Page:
It's official - spring is here! As the weather is getting nicer and the daylight is lasting longer you are likely beginning to awaken from your winter hibernation and venture outdoors! Maybe you wandered out to your backyard to find a big empty plot of grass. "Hmm," you think to yourself, "Maybe I should start a garden." Then you start to think about how much work it would probably entail, and you wonder whether or not it would be worth it. So is growing a garden worth it?
It depends on your purpose.
Do you want to garden because you think you'd enjoy it and it would make for a nice hobby?
Or, do you want to garden simply because you're looking to save money?
Figure out your purpose. Gardening is very time consuming and is not for those who don’t enjoy breaking a sweat and getting their hands dirty. Gardening is also a lot about trying things until they work; although, with the internet at our fingertips, you can certainly do some easy research before experimenting.
Either way, gardening differs from state to state (i.e. climate), county to county (i.e. potential predators), and backyard to backyard (i.e. soil composition). So, you can do all of the research you want, but trial and error is inevitable. Why do I bring this up? Because, if you don’t have a certain level of interest in gardening, you likely will not do the appropriate research and will become frustrated with the experimenting process.
It’s hard to come up with an accurate cost analysis since conditions vary from garden to garden. For example, let’s say you plant 6 tomato plants at $1.47 apiece, but you live in a wooded area and deer ate 3 of your plants. Your neighbor may have put a fence up and had no problems with the deer, but how much did it cost to put the fence up (don’t forget labor)?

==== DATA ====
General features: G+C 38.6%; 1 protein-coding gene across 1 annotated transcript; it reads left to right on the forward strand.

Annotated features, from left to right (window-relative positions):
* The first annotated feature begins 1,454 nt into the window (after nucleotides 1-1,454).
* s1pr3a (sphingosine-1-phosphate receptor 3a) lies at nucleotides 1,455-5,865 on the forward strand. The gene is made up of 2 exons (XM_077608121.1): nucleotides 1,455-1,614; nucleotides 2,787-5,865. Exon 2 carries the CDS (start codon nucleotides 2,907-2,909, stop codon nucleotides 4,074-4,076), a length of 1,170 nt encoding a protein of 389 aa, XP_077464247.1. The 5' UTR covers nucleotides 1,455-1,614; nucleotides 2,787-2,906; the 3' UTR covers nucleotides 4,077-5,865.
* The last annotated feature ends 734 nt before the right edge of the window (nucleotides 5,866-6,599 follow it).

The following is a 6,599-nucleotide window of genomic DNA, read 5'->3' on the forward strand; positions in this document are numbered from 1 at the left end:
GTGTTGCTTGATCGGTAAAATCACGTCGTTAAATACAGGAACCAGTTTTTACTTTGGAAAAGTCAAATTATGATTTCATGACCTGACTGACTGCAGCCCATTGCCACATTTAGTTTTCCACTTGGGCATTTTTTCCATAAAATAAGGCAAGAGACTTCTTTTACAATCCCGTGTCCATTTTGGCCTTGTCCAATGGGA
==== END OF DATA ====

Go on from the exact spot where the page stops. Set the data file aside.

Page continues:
You see what I mean? There are lots of considerations to factor in when gardening, but the bottom line is- if you want to start a garden simply to save money, it’s not worth it, unless you put in a decent-sized garden (at least 30’ x 50’), and expect to take a money loss the first 1-3 years. In the long run, a large garden will pay off, but it takes some time to get your garden into tip top producing shape! Once your garden has become a vegetable producing machine, you will not only have enough to feed your family, but enough to share with neighbors and enough to can, freeze, or dry/dehydrate.
On the other hand, gardening is a great hobby, even if you’re not saving a ton of money. For me, gardening is a hobby that gives me some exercise, a way to de-stress, and a feeling of self-accomplishment. Since gardening can be hard work, I also find it very self-fulfilling to walk out and see my plants thriving in the sun, and to pick fresh vegetables that I grew myself. It’s also a huge plus to know exactly where your food comes from and to know if there were chemicals used, etc. There’s nothing like the taste of fresh asparagus picked directly from your backyard!
That being said, gardening, to me, is worth it! I might not be saving hundreds of dollars a year, but I’m certain not losing hundreds either, and I thoroughly enjoy it!
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